I find the Transactional Interpretation helpful in understanding the physical meaning of what is happening in decoherence. The Transactional Interpretation was developed in the 1980’s by Dr. John Cramer and further developed recently by Dr. Ruth Kastner (as described in lay terms in “Understanding Our Hidden Reality, Solving Quantum Riddle). The following description is based on this interpretation.

When a particle, like our photon, is in a superposition, it is in a condition of manifesting two or more mutually exclusive properties at the same time. In this case, the photon is in a superposition of being in Positions A, B, or C. A superposition is not a real physical universe condition. In our physical universe, a single particle cannot be located in three different places at the same time. According to the Transactional Interpretation, the photon is operating in a different level of reality from ordinary physical universe reality. Let’s call this realm “Quantumland.” This is the realm to which quantum mechanics applies.

However, once the photon interacts with an electron in the frog’s retina, it enters physical reality. A particle interaction is a real physical universe energy exchange with another particle. The photon has given a bit of energy to an electron in the frog’s retina.

Once energy is exchanged, the universe has recorded a change. This is the creation of information. Now, the universe is different. No one can undo this. The frog saw the spark. The interaction has happened, the physical universe has changed, and the exchange of energy is now part of the past. Classical physics laws apply to physical reality.

As a note, it isn’t necessary for a conscious being like a frog to record the information, as in this case. it’s only necessary that there be an exchange of physical universe energy between particles. That’s sufficient to change the course of the universe, at least in a tiny way. And, it’s sufficient for a particle to lose its quantum state and join into creating the history of the physical universe.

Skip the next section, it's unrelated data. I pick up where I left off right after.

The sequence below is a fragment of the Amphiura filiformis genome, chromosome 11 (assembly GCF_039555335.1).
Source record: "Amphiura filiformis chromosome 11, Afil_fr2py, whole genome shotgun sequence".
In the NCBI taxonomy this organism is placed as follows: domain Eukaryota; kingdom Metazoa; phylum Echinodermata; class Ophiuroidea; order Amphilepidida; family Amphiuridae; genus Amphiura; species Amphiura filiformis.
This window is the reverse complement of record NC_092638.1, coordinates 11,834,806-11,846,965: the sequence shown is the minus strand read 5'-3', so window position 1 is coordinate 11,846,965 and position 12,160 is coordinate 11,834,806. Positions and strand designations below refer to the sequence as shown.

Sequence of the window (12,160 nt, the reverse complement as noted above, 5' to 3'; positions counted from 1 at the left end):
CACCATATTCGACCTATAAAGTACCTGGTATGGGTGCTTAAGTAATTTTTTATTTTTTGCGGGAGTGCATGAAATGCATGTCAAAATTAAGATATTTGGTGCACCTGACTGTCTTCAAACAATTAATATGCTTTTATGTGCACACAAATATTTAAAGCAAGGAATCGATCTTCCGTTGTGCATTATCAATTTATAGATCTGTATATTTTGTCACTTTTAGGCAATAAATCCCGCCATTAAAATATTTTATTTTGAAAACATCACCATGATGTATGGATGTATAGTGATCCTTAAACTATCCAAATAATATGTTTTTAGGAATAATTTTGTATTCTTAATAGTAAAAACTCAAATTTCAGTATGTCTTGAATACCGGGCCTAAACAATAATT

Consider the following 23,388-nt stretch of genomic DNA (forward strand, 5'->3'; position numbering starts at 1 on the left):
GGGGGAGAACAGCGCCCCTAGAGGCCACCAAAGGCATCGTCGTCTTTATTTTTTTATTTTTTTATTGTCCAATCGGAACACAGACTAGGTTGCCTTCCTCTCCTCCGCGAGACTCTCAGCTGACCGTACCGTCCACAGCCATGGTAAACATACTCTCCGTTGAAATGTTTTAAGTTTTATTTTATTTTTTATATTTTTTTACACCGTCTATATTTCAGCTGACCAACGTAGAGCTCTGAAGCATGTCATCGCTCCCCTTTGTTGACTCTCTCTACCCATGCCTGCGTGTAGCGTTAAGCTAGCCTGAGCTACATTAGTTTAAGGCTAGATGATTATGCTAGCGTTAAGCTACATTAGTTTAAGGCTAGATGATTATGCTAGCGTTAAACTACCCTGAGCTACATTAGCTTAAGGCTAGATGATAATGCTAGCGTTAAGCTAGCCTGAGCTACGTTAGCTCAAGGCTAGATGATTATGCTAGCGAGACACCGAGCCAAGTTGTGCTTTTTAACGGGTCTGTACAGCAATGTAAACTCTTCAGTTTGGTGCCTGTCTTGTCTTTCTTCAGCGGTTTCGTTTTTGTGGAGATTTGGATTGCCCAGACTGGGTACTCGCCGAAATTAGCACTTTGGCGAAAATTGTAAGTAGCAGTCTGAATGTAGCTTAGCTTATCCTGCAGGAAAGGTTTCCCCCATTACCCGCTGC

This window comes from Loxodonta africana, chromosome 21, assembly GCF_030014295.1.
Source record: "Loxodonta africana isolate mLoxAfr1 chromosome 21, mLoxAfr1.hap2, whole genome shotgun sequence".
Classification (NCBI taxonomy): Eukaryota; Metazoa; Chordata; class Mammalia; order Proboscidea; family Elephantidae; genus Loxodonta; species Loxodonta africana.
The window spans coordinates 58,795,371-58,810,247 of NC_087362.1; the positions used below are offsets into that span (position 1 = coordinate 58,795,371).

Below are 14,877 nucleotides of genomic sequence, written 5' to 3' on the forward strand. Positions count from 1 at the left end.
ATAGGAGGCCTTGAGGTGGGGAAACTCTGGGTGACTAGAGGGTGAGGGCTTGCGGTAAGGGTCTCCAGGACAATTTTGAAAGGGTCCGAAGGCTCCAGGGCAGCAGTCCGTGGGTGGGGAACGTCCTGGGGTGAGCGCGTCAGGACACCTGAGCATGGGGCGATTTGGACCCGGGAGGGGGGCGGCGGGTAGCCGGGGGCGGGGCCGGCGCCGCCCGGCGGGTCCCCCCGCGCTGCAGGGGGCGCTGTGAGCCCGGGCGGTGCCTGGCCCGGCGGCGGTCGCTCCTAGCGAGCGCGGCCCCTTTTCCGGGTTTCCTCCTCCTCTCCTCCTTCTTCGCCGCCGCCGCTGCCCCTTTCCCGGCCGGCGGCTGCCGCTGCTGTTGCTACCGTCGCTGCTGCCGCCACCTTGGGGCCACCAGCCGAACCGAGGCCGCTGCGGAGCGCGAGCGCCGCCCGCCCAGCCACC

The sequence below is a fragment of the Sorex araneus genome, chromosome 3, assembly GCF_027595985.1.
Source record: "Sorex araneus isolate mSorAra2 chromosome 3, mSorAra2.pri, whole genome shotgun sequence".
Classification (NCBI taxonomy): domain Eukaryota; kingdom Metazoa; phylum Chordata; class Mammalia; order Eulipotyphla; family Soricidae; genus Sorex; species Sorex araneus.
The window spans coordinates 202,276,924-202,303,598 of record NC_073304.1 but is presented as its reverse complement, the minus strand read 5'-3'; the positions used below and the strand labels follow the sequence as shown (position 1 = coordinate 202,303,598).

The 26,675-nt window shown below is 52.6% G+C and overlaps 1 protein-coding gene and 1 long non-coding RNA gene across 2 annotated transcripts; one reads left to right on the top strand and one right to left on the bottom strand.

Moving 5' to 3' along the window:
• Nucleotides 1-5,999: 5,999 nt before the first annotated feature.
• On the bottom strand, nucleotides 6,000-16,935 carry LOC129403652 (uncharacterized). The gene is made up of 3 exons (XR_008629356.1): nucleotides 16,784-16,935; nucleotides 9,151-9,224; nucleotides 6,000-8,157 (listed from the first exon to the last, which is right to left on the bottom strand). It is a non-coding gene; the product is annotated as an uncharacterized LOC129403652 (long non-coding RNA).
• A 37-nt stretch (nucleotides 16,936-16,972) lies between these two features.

buckyball, molecule with 60 carbon atoms
Buckyball, a molecule comprising 60 carbon atoms. [Image source: By Shmuel Benezra – collaborative work with my kids Agam and David, we have built the model and photographed it. License: CC BY-SA 4.0, https://en.wikipedia.org/wiki/Buckminsterfullerene. Retrieved July 30, 2018.]

There’s no specific maximum size at which particles no longer follow quantum laws, and classical physics laws kick in. Large molecules with as many as 60 carbon atoms have been found to follow the laws of quantum mechanics. These molecules are called buckyballs. At this time, physicists continue to do experiments to determine the maximum size of particles that can maintain quantum states before an interaction within itself, like a release of radiation, or an interaction with another particle kills the quantum state.